Canadian Art

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Aude Moreau and Charles Stankievech: Sweetness and Cosmic Sounds

Darling Foundry, Montreal Mar 20 to Jun 1 2008
Aude Moreau  <i>Tapis de Sucre #3</i>  2008  Installation view Aude Moreau Tapis de Sucre #3 2008 Installation view

Aude Moreau <i>Tapis de Sucre #3</i> 2008 Installation view

While French artist Aude Moreau’s sprawling Tapis de sucre #3 is made from more than two tonnes of refined white sugar, there’s nothing sweet about the troubled colonial histories and post-industrial issues it implies. The work is deceptively inviting from a distance. Covering the floor of a former ironworks’ main space, this precisely rendered carpet of sugar, bounded by delicate floral prints, smacks of establishment grandeur and opulence. Even on closer inspection, its flawless surface of millions of granules and meticulously constructed filigree display a workmanship that is nothing short of amazing. But step back again and consider the work in contrast to the frame of its rough, 19th-century industrial surroundings. Comfortable illusion and difficult reality begin to separate.

In a fascinating essay that accompanies the exhibition, the writer Scott Toguri McFarland identifies Tapis de sucre #3 as a complex conceptual take on global histories, national memory and the contemporary expanse of capitalism. “Sweetness is a social issue,” he writes, tracking the narrative root of Moreau’s installation back to the role of sugar as a prime commodity in colonial conquest and trade that profoundly affected patterns of immigration and nation building. Ironically, this socio-economic model remains essentially the same today. He also reads Moreau’s use of material and location as a pointed critique of failing collective memory in a society busily at work refashioning its industrial past as a culturally sanitized present. It’s an observation easy to relate to as destitute former factory zones in cities across Canada—including the Darling Foundry’s neighbourhood—are steadily rebuilt and rebranded as high-end cultural destinations. In all, Moreau leaves us with much to consider.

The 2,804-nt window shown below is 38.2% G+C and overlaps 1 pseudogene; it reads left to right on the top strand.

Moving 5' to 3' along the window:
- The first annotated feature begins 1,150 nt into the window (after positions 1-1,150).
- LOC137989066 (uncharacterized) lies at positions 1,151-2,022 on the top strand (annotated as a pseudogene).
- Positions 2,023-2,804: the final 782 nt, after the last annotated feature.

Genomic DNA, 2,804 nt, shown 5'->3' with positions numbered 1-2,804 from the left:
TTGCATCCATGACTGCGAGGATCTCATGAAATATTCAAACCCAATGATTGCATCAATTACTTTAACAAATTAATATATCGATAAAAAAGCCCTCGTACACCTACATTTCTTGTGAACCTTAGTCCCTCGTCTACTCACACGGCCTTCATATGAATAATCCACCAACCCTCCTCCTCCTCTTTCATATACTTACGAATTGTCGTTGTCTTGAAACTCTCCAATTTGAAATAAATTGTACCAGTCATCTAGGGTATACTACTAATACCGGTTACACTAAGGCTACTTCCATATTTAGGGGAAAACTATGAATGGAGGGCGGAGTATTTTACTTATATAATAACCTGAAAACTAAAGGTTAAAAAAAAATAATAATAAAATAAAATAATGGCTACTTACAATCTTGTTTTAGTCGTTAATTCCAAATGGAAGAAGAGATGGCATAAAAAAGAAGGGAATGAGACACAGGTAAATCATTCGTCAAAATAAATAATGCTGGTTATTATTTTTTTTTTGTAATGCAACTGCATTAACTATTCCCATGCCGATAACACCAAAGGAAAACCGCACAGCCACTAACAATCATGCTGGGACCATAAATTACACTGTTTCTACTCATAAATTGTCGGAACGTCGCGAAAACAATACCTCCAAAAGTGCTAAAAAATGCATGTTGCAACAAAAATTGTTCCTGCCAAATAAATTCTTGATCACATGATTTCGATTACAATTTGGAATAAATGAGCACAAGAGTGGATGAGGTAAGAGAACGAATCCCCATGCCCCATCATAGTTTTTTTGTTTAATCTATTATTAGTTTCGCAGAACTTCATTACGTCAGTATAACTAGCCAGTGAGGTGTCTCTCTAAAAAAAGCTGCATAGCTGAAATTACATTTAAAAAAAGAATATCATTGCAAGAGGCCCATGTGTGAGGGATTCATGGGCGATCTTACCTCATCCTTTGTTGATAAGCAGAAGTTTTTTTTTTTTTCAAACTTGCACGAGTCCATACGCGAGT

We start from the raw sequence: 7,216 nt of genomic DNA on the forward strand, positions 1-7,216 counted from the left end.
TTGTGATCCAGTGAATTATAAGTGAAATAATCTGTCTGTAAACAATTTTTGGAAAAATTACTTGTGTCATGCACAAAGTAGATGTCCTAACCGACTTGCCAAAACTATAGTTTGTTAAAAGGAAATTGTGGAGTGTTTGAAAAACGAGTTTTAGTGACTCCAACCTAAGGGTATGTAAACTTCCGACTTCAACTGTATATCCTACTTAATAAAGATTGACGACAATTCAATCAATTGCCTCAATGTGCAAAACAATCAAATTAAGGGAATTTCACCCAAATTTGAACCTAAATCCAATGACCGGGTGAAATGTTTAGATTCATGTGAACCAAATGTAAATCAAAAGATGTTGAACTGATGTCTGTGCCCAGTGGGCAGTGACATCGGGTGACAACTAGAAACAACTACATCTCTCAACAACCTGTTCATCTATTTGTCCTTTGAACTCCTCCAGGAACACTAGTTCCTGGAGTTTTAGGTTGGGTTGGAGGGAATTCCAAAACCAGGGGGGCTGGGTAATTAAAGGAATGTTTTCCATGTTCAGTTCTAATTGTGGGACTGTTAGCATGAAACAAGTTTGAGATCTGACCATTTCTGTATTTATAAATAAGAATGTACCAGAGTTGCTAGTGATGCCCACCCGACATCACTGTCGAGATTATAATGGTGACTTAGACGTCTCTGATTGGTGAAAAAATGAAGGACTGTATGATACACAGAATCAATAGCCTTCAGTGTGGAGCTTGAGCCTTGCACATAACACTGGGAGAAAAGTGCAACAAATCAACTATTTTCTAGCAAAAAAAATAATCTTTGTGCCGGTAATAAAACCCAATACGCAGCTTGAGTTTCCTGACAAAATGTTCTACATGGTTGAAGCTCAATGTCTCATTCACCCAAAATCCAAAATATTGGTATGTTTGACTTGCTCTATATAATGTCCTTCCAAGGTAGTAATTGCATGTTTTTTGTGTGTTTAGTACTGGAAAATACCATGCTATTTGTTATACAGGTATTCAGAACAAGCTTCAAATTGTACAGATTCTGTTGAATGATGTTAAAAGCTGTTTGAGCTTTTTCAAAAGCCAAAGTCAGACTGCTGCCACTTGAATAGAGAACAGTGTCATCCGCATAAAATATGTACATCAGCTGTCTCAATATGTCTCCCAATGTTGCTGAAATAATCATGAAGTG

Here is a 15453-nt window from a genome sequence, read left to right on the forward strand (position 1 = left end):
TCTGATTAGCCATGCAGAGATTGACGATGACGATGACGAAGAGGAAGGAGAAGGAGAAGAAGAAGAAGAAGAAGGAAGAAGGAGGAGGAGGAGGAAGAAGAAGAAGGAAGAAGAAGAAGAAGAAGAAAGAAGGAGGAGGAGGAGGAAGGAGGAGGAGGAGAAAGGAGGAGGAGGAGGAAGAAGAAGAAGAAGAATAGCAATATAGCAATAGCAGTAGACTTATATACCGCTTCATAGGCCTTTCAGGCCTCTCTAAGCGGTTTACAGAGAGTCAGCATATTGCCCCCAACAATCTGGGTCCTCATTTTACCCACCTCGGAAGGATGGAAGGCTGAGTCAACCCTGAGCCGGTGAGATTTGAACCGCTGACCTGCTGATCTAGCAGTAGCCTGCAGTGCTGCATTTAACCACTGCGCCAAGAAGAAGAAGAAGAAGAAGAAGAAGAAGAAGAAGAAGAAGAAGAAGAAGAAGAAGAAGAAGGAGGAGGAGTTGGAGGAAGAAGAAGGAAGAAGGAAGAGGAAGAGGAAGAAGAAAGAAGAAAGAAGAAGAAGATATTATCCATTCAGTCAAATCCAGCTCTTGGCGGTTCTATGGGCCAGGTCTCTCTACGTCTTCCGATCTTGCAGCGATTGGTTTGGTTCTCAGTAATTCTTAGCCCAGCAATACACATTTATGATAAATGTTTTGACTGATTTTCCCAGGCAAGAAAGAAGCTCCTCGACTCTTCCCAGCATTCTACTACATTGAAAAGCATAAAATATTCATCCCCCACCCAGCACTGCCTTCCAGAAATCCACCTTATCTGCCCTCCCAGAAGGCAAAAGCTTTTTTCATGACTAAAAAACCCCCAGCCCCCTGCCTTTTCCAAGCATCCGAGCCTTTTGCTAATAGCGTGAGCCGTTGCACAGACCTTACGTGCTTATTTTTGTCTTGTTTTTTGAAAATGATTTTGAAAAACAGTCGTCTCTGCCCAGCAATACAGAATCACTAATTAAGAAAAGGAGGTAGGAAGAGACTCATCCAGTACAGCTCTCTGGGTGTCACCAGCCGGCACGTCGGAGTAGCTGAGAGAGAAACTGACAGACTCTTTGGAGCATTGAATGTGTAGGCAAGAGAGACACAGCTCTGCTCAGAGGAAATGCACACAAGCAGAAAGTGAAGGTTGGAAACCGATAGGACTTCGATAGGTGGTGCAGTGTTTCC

Also not to be missed at the Darling Foundry is Montreal artist Charles Stankievech’s multimedia installation Constellations. In it, a night-sky canopy of 100 micro-speakers suspended in a darkened end of the gallery transmits an ambient audio feed produced by a set of turntables stuck in the endless loop of a record’s empty last groove. As dust gathers and friction wears on the stylus, the soundscape produced shifts and evolves. It’s a clever play on silence and entropy that, in its repeatedly collapsing and expanding parts, fills the gallery space with a convincing impression of the universal soundtrack. (745 rue Ottawa, Montreal PQ)

This article was first published online on May 1, 2008.

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